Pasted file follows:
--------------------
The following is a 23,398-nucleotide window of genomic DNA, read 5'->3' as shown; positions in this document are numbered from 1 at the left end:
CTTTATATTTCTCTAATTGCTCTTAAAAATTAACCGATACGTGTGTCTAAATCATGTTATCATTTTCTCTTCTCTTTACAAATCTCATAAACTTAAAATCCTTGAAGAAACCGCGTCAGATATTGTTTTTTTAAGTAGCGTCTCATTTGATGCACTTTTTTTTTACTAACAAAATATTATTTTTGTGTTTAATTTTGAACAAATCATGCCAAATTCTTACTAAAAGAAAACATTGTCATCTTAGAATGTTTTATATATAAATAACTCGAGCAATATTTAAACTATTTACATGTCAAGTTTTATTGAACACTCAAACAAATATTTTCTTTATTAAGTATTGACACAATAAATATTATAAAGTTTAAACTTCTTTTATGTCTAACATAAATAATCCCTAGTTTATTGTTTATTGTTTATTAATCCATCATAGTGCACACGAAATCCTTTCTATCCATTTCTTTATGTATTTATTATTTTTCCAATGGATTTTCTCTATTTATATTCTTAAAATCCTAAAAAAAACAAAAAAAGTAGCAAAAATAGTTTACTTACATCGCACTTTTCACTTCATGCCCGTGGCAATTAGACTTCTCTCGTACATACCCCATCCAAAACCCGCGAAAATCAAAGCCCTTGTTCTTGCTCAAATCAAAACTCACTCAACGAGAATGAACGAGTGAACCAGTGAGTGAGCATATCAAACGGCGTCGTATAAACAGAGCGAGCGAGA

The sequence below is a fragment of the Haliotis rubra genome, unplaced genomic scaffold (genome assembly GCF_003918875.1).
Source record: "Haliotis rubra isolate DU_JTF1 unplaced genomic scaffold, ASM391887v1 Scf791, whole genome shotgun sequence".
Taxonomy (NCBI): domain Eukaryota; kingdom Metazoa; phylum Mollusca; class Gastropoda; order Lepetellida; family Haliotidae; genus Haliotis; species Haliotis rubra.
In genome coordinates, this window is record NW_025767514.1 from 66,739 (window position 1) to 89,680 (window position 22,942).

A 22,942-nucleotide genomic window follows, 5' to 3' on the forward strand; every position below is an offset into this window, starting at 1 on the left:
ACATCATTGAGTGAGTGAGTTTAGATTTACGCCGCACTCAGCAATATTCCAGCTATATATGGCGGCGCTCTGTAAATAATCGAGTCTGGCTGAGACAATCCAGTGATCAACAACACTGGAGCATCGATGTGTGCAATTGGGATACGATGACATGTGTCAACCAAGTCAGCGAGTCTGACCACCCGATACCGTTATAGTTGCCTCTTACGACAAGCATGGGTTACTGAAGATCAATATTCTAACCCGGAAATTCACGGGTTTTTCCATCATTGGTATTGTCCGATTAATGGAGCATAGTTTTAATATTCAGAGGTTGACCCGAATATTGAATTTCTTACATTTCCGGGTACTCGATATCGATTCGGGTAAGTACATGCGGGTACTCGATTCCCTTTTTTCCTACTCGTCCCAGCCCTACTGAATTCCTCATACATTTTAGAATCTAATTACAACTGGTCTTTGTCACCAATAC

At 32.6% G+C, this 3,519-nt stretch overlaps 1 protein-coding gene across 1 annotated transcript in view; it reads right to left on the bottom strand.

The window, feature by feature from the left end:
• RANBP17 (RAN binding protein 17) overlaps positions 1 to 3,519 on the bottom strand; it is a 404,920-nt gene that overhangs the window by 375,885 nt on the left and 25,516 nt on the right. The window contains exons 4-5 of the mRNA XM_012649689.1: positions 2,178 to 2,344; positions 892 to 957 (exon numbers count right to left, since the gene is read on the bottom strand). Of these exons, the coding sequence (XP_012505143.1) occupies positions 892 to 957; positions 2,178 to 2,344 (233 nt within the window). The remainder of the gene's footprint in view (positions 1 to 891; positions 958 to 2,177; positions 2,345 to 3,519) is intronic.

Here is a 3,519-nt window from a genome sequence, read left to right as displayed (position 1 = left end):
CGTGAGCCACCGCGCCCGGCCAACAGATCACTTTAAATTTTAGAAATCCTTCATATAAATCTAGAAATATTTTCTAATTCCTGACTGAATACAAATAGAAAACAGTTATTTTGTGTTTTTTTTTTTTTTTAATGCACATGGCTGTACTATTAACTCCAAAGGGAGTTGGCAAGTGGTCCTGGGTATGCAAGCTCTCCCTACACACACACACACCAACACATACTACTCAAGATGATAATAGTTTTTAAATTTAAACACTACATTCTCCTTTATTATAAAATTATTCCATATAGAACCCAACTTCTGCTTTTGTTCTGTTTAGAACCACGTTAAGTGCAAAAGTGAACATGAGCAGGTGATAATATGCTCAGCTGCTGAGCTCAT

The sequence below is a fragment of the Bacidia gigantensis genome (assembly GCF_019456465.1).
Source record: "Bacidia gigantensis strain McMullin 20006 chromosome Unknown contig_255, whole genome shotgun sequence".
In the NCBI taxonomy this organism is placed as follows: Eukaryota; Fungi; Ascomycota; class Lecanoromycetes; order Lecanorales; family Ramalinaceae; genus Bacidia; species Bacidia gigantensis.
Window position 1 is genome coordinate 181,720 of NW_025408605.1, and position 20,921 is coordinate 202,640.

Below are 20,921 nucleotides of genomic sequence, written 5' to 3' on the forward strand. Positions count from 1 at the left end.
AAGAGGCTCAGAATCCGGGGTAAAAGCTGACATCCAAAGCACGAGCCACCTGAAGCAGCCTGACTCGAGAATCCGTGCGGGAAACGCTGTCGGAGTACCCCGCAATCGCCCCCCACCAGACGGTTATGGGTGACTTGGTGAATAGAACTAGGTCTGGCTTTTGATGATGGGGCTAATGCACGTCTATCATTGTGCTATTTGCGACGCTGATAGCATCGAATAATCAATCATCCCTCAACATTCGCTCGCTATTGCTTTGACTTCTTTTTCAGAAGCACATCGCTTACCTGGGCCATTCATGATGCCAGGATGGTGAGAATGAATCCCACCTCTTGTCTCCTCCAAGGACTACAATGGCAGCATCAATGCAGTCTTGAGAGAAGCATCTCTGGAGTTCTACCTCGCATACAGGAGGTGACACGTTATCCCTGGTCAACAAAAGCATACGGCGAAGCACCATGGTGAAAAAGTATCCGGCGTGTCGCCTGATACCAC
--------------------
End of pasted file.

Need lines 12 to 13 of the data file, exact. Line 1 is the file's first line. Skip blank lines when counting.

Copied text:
Here is a 3,519-nt window from a genome sequence, read left to right as displayed (position 1 = left end):
CGTGAGCCACCGCGCCCGGCCAACAGATCACTTTAAATTTTAGAAATCCTTCATATAAATCTAGAAATATTTTCTAATTCCTGACTGAATACAAATAGAAAACAGTTATTTTGTGTTTTTTTTTTTTTTTAATGCACATGGCTGTACTATTAACTCCAAAGGGAGTTGGCAAGTGGTCCTGGGTATGCAAGCTCTCCCTACACACACACACACCAACACATACTACTCAAGATGATAATAGTTTTTAAATTTAAACACTACATTCTCCTTTATTATAAAATTATTCCATATAGAACCCAACTTCTGCTTTTGTTCTGTTTAGAACCACGTTAAGTGCAAAAGTGAACATGAGCAGGTGATAATATGCTCAGCTGCTGAGCTCAT